Enter Kickstarter. Beth Brown Reinsel launched her project on Kickstarter and has raised $20,000.00 in pledges. In return for the money pledged she is sending out patterns and kits to knit her amazing Scandinavian mittens. Kickstarter takes on projects such as creating films, publishing books, mounting art installations, and many more.
Although, Kickstarter is the hub, you have to do a lot of the leg work yourself to promote your project. Beth has been posting on FB and other social media sites. I'm sure that she has contacted a lot of people she has taught over the years for help too. Although there are a number of DVDs on stranded knitting, Beth's would be a classic. I'm so glad that she exceeded her original goal of $8,500.00
I think that I'll tell my son about the site. He has some art projects on the back burner. Spread the word. There are many of us who support the arts. Help a project, close to your heart, get launched!!
Here is some information from the site itself:
Seven things to know about Kickstarter:
1. Kickstarter is a new way to fund creative projects.
We’re a home for everything from films, games, and music to art, design, and technology. Kickstarter is full of projects, big and small, that are brought to life through the direct support of people like you. Since our launch in 2009, 5 million people have pledged $836 million, funding 50,000 creative projects. Thousands of creative projects are raising funds on Kickstarter right now.
2. Each project is independently created.
The filmmakers, musicians, artists, and designers you see on Kickstarter have complete control over and responsibility for their projects. Kickstarter is a platform and a resource; we’re not involved in the development of the projects themselves. Anyone can launch a project on Kickstarter as long as it meets our guidelines.
3. Together, creators and backers make projects happen.
Project creators set a funding goal and deadline. If people like a project, they can pledge money to make it happen. Funding on Kickstarter is all-or-nothing — projects must reach their funding goals to receive any money. All-or-nothing funding might seem scary, but it’s amazingly effective in creating momentum and rallying people around an idea. To date, an impressive 44% of projects have reached their funding goals.
4. Creators keep 100% ownership of their work. Backers are supporting projects to help them come to life, not to profit financially. Instead, project creators offer rewards to thank backers for their support. Backers of an effort to make a book or film, for example, often get a copy of the finished work. A bigger pledge to a film project might get you into the premiere — or a private screening for you and your friends. One artist raised funds to create a wall installation, then gave pieces of it to her backers when the exhibit ended.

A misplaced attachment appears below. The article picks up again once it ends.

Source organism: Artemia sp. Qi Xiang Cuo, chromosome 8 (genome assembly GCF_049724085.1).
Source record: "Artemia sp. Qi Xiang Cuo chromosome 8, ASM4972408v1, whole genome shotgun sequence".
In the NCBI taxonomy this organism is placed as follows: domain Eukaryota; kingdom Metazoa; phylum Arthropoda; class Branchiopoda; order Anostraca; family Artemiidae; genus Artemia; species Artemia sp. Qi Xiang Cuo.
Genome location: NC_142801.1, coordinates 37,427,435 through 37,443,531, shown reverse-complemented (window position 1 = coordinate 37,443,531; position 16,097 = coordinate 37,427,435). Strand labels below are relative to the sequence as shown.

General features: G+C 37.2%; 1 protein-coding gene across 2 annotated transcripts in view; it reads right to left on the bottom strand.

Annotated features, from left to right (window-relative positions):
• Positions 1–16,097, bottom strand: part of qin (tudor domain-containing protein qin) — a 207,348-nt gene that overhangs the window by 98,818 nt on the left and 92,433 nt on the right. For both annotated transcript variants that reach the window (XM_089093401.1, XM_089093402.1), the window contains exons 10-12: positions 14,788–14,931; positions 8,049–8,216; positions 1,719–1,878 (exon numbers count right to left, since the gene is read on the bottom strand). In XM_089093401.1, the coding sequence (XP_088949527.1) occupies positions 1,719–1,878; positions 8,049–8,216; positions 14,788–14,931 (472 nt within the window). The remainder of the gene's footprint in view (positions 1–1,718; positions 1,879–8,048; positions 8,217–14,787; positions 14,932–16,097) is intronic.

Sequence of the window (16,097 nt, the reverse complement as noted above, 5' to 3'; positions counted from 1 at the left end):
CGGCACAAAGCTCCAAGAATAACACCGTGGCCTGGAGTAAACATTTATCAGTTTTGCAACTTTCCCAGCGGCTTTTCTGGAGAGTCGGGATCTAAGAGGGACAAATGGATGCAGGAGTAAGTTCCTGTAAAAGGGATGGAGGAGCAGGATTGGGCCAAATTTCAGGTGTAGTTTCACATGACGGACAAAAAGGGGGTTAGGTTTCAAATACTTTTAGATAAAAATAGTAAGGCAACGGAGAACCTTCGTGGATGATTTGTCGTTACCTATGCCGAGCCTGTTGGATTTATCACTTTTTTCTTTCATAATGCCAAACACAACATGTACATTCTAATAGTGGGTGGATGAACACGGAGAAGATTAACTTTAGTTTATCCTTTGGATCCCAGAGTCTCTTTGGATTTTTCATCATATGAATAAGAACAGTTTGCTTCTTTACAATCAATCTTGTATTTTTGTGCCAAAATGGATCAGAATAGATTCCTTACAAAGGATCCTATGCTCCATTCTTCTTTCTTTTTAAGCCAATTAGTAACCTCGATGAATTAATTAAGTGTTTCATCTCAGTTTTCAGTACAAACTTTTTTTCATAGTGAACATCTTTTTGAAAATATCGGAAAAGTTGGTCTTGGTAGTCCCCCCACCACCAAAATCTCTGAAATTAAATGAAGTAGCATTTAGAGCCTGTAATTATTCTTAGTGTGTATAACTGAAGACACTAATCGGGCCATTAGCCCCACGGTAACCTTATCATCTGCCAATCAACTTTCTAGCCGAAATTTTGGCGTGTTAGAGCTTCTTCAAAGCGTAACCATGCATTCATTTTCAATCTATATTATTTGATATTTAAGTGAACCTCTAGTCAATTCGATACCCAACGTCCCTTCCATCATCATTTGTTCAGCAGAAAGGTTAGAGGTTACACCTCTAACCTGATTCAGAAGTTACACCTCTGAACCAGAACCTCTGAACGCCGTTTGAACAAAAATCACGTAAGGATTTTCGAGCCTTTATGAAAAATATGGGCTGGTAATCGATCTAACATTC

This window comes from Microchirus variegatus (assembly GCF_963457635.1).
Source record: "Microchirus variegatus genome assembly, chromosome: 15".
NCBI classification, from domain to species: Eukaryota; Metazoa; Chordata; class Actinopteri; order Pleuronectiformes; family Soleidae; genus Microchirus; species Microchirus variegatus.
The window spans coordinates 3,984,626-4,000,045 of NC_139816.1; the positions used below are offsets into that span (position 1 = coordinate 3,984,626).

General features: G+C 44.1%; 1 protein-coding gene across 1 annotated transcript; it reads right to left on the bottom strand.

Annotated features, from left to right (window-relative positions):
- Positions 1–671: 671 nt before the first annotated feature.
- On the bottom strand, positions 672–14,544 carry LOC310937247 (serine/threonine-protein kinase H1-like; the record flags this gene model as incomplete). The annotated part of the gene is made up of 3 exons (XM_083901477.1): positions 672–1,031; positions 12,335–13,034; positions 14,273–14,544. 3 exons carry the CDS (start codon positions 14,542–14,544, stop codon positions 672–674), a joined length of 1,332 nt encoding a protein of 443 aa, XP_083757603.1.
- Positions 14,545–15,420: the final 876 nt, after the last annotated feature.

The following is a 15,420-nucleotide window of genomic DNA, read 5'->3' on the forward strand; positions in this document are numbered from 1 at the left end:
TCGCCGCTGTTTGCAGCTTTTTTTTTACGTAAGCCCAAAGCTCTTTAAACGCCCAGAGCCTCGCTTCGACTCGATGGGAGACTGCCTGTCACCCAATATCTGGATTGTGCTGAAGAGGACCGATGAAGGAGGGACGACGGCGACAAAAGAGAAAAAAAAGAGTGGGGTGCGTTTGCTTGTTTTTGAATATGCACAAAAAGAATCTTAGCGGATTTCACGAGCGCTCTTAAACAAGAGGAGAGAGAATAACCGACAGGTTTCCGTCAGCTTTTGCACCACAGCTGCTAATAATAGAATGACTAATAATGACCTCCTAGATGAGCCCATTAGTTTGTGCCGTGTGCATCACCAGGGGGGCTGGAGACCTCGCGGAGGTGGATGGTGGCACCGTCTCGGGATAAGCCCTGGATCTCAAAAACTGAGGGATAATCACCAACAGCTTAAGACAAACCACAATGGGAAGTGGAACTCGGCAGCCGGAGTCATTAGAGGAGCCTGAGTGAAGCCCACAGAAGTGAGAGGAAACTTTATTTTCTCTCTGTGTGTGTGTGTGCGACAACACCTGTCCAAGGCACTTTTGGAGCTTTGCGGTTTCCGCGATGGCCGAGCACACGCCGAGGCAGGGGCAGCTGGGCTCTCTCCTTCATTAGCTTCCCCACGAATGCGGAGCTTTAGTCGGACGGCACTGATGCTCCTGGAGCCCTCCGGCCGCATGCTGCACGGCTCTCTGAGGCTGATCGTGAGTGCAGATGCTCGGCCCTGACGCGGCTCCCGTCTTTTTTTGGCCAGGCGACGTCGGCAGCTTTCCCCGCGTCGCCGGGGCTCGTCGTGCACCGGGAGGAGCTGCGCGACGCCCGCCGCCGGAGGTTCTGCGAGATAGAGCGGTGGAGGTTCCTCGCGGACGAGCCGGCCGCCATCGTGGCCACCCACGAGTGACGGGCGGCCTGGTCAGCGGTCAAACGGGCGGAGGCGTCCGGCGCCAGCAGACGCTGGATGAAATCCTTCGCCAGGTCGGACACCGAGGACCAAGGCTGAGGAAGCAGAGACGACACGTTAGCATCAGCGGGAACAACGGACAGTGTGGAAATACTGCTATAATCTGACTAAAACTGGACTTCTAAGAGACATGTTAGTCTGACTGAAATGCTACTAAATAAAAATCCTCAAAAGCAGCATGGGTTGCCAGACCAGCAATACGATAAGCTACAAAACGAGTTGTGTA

5. Creative works were funded this way for centuries.
Mozart, Beethoven, Whitman, Twain, and other artists funded works in similar ways — not just with help from large patrons, but by soliciting money from smaller patrons, often called subscribers. In return for their support, these subscribers might have received an early copy or special edition of the work. Kickstarter is an extension of this model, turbocharged by the web.
6. Backing a project is more than just giving someone money.
It’s supporting their dream to create something that they want to see exist in the world. People rally around their friends’ projects, fans support people they admire, and others simply come to Kickstarter to be inspired by new ideas. Some projects take longer than anticipated, but creators who are transparent about issues and delays usually find their backers to be understanding.
7. Our mission is to help bring creative projects to life.
We’re an independent, 69-person company, based in New York City’s Lower East Side. We spend our time making Kickstarter a little bit better every day, answering questions from backers and creators, and finding new projects to share. If a project is successfully funded, we apply a 5% fee to the funds collected.
We believe that creative projects make for a better world, and we’re thrilled to help support new ones. Building a community of backers around an idea is an amazing way to make something new.
Have an awesome day!!
I have never heard of Kickstarter, but I've heard of similar sites that help fund business type projects. I like the idea that it helps artists. I LOVE the Cheshire Cat!ReplyDelete
I didn't know it, but it sounds like a great idea. I wonder how they select the projects though. It must be difficult!ReplyDelete
Just when I think the internet and technology may not be such a good thing you come along and post this! Great use of the net!ReplyDelete
Stranded Knitting. Anyone able to help here? Maybe a tow truck?ReplyDelete
The Kickstarter thing sounds good, but I am really concerned about the stranded knitting. Does it have a cell phone? Oh my goodness.
I've been following Kickstarter among the whole variety of crowdfunding concepts. Go for it!ReplyDelete